The new pub on Wulfstan Way is looking more and more like a welcome house, and we are looking forward to enjoying a drink there soon. Another good sign is that the owners have submitted their licence application – have a look here: Queen Edith licence premises licence application and comment if you wish to by 17th March.
The Focus Team was in Wulfstan Way today and by chance, so were Richard and Helen, from the company that owns the pub, and they kindly showed us round. They told us completion could be late April or early May.
It may be Christmas Eve but development goes on … and on. Today Cambridge City Council has published its agenda, which has two Queen Edith’s applications, on Mowbray Road and Baldock Way. The agenda also says there is one on Cavendish Avenue, but be assured this is a mistake! Here is the link:
The Mowbray Road application, 14/1136/FUL is for yet MORE flats, and there have already been objections from three neighbours on the grounds of overdevelopment and the likelihood of additional parking and congestion.
The Baldock Way application, 14/1652/FUL, is to convert a bungalow on the corner of Glebe Road into a ‘chalet bungalow’. This has attracted a mixture of objections and support, mainly from people not resident in the area.
Under the new arrangements brought in by Labour when they took control of the City Council, the applications will not be determined locally, but at the Guildhall, on the afternoon of the 7th January.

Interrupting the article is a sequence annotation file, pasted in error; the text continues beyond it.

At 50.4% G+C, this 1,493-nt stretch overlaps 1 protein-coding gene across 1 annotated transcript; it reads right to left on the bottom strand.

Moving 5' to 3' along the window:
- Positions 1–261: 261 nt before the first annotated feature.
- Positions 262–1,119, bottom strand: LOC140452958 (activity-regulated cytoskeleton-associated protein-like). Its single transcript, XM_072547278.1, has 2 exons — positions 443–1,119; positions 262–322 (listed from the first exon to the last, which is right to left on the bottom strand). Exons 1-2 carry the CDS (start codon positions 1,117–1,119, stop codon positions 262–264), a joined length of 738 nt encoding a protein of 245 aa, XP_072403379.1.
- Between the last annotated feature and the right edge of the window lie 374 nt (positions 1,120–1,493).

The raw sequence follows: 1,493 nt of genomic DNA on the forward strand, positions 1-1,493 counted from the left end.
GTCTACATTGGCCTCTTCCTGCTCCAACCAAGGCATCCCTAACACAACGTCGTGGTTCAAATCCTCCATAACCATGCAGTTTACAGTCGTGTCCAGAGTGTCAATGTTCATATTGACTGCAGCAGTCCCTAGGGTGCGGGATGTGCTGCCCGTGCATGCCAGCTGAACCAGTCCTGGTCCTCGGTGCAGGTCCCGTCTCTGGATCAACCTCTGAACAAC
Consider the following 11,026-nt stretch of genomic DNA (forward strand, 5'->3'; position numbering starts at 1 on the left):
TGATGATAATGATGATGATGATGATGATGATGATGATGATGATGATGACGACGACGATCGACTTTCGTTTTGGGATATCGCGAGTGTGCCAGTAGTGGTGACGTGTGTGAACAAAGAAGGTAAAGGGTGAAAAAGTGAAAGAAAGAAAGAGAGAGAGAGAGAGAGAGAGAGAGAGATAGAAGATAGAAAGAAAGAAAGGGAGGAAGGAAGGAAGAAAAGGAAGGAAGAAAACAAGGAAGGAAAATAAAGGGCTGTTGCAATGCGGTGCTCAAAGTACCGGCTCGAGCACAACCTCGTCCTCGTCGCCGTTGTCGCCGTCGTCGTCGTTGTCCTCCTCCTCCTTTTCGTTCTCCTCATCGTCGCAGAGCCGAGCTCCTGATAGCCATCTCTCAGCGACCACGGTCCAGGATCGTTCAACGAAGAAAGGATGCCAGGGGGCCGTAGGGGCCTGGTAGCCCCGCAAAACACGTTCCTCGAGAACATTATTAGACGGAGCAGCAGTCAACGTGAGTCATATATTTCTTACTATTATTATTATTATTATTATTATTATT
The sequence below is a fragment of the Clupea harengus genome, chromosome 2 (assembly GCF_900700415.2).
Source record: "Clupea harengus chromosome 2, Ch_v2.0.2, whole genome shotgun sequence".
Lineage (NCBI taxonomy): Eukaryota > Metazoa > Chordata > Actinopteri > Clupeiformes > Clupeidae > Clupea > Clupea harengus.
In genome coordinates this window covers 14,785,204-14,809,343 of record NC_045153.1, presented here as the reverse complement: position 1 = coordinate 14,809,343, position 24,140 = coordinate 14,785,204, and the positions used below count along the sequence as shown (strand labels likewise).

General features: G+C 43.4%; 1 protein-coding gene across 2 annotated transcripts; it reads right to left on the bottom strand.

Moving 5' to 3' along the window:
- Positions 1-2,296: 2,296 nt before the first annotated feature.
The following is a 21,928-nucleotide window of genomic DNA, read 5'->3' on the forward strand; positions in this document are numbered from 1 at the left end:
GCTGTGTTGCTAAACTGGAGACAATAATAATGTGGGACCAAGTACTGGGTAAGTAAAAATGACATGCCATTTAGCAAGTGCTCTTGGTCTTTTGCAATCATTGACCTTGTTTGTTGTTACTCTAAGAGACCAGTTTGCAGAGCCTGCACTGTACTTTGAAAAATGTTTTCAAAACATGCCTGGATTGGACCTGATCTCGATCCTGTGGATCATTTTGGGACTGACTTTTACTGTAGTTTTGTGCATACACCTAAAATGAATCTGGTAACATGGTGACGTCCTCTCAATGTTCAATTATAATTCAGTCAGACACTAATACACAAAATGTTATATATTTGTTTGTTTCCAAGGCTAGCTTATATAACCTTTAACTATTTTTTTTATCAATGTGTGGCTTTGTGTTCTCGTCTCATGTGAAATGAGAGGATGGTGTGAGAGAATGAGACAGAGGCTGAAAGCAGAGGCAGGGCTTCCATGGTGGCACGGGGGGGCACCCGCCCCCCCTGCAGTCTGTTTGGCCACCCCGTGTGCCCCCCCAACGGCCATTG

Cambridge City Council’s planning committee this week discussed the relocation of Papworth hospital to the Addenbrooke’s site. The application is for a New Papworth Hospital, allowing relocation from the hospital’s current site in Papworth Everard, 13 miles from Cambridge. The hospital is the largest specialist cardiothoracic hospital in the UK and includes the country’s main heart and lung transplant centre.
This would be built on the land to the west and south west of the Addenbrooke’s Campus in Robinson Way, Cambridge and the proposals is for a new hospital and associated amenity space, planting, a vehicle drop-off area, cycle parking, an energy centre/plant room and servicing area.
Although councillors welcomed the new development, Queen Edith’s councillor George Pippas expressed concerns that the travel plan and parking arrangements for staff and visitors will not be sufficient to meet the needs of the new development. He and others argued that Addenbrooke’s has not been a good neighbour when it comes to parking, and the pressure on the local Queen Edith’s community will only increase if the relevant measures are not taken. One of the suggestions George made was to reduce the staff car park charges to make it affordable and attractive to be used by the staff. He also called on Addenbrooke’s to take responsibility for cleaning the cigarette ends and coffee cups from the perimeter of the hospital.
The application was passed by 6 councillors voting in favour but George abstained, because his requests fell on deaf ears!
Morley Memorial Primary School on Blinco Grove is one of the oldest buildings in the area, founded at the end of the 19th century. There are plans for improving the school buildings to bring them up to modern standards: three new classrooms plus long overdue repairs. The changes will enable the whole school to be on one site. The aspect likely to be the biggest hit with the children is a multi-use games area, similar to the one at Nightingale Avenue ‘Recreation Ground.